To describe a graph presentation of these constraints, we
define three parameters. The quantity denotes the number
of ’s since the last . The quantities and denote the
number of ’s since the last in the even and odd subsequence,
respectively. It is immediate that
Each state in the graph corresponds to a -tuple with
and Wherever permitted, there
is an edge from state to state with a label
, and an edge from state to state with a label
. By computing the maximum eigenvalue of the adjacency
matrix corresponding to the graph, we obtain the capacity of
the constraint . Results of computations are listed in
Table XVI.
For all of these constraints, rate codes have been
constructed [146]. As mentioned earlier, a rate ,
block code was used in early disk drives employing PRML
techniques. Current disk drives make use of more relaxed
constraints, such as and , which can support
codes with even higher rates, such as rate [161], [51].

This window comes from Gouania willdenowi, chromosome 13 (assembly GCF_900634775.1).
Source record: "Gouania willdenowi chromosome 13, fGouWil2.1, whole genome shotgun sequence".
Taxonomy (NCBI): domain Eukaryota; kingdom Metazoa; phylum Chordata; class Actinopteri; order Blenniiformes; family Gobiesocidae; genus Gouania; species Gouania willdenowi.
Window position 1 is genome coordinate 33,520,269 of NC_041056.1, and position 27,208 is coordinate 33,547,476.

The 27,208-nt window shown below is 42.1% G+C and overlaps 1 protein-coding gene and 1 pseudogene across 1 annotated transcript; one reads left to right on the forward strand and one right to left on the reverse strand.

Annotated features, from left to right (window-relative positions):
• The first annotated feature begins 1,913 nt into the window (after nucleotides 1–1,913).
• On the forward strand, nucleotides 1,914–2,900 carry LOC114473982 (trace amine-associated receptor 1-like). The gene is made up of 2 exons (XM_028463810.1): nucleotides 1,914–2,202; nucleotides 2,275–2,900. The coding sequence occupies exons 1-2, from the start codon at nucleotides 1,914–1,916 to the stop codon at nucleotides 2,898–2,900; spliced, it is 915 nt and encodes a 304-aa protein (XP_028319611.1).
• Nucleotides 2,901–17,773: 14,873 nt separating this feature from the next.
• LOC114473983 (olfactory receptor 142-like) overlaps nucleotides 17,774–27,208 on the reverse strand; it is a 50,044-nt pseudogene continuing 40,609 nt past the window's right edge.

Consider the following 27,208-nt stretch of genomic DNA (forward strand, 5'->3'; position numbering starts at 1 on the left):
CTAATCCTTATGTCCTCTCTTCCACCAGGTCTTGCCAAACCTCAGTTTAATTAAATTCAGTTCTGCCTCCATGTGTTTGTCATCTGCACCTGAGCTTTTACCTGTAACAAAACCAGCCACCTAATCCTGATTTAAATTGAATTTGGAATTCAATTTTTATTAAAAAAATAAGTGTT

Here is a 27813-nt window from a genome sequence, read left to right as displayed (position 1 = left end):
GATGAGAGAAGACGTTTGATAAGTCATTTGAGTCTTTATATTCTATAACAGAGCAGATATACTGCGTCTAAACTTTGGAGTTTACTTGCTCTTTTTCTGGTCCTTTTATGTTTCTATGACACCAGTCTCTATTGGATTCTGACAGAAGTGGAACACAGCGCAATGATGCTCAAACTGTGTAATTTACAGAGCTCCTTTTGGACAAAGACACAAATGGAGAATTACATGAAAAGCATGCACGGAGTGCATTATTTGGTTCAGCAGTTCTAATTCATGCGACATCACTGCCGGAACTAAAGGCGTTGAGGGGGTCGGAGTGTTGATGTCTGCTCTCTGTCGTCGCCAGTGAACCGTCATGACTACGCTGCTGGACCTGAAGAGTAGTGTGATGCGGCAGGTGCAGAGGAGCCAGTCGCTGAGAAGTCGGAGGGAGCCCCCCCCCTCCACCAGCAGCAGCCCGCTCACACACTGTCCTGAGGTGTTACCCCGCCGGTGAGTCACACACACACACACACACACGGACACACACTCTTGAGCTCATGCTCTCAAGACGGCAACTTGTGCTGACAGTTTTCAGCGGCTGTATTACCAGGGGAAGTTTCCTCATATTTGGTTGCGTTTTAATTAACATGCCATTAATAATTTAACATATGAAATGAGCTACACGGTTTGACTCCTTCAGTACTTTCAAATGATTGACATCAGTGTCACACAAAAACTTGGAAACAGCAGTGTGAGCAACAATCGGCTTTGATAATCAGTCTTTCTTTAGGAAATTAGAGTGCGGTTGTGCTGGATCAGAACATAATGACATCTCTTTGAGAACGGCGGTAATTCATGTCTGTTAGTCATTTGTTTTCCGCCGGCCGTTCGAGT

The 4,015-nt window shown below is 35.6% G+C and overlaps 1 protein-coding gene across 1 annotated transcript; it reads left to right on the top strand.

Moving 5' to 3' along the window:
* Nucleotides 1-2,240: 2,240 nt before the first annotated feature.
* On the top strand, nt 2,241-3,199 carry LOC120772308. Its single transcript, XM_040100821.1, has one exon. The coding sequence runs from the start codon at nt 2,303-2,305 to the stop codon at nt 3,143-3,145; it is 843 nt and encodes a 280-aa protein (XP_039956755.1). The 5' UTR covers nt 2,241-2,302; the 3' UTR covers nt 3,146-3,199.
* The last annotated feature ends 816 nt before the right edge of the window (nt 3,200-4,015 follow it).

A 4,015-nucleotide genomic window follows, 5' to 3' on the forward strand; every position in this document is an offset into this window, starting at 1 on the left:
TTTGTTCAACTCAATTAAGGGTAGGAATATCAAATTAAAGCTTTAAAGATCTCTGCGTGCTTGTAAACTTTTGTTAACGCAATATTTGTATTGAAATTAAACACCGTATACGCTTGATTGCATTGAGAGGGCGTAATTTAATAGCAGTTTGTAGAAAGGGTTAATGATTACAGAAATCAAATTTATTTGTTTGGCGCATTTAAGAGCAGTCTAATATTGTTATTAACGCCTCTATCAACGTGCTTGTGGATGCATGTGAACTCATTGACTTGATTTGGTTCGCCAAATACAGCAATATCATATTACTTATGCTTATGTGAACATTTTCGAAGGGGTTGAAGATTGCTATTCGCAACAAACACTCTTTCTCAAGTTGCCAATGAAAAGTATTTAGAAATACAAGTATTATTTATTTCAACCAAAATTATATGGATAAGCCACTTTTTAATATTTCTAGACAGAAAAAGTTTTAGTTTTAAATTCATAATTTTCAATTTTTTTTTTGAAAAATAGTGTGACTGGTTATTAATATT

E. Spectral-Null Sequences
Frequency-domain analysis of constrained sequences
is based upon the average power spectral density, or, as
it is often called, the power spectrum. In order to define
the power spectrum, we must endow the ensemble of
constrained sequences with a probability measure. Generally,
the measure chosen is the maxentropic measure determined
by the transition probabilities discussed in Section III-B.
The autocorrelation function is the sequence of th-order
autocorrelation coefficients , defined by
where represent channel input symbols and the expec-
tation is with respect to the given measure. According to
the Wiener–Khinchin theorem, the average power spectrum
is given by the discrete-time Fourier transform of the autocor-
relation function
where, as before, Alternatively, we can express
The computation of the power spectrum of an ensemble of
Markov-chain driven sequences is well-studied and has been
carried out for many families of runlength-type constraints, as